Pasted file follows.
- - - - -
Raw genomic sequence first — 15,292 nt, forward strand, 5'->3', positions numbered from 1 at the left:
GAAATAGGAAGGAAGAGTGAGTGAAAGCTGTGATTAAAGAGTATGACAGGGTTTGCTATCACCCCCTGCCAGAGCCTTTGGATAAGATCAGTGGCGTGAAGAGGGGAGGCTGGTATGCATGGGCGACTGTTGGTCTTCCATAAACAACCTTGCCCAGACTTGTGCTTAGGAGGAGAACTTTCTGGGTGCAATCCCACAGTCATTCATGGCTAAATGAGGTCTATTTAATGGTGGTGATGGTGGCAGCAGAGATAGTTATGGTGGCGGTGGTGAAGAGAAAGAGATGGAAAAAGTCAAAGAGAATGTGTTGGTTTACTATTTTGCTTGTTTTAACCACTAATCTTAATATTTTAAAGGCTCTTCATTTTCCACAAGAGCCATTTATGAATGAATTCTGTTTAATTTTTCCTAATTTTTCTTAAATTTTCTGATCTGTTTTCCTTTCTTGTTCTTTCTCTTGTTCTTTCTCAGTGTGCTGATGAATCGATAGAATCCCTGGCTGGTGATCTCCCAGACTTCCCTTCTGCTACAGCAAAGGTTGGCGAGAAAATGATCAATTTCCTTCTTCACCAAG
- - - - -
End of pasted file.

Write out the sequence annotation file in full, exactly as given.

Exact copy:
Raw genomic sequence first — 15,292 nt, forward strand, 5'->3', positions numbered from 1 at the left:
GAAATAGGAAGGAAGAGTGAGTGAAAGCTGTGATTAAAGAGTATGACAGGGTTTGCTATCACCCCCTGCCAGAGCCTTTGGATAAGATCAGTGGCGTGAAGAGGGGAGGCTGGTATGCATGGGCGACTGTTGGTCTTCCATAAACAACCTTGCCCAGACTTGTGCTTAGGAGGAGAACTTTCTGGGTGCAATCCCACAGTCATTCATGGCTAAATGAGGTCTATTTAATGGTGGTGATGGTGGCAGCAGAGATAGTTATGGTGGCGGTGGTGAAGAGAAAGAGATGGAAAAAGTCAAAGAGAATGTGTTGGTTTACTATTTTGCTTGTTTTAACCACTAATCTTAATATTTTAAAGGCTCTTCATTTTCCACAAGAGCCATTTATGAATGAATTCTGTTTAATTTTTCCTAATTTTTCTTAAATTTTCTGATCTGTTTTCCTTTCTTGTTCTTTCTCTTGTTCTTTCTCAGTGTGCTGATGAATCGATAGAATCCCTGGCTGGTGATCTCCCAGACTTCCCTTCTGCTACAGCAAAGGTTGGCGAGAAAATGATCAATTTCCTTCTTCACCAAG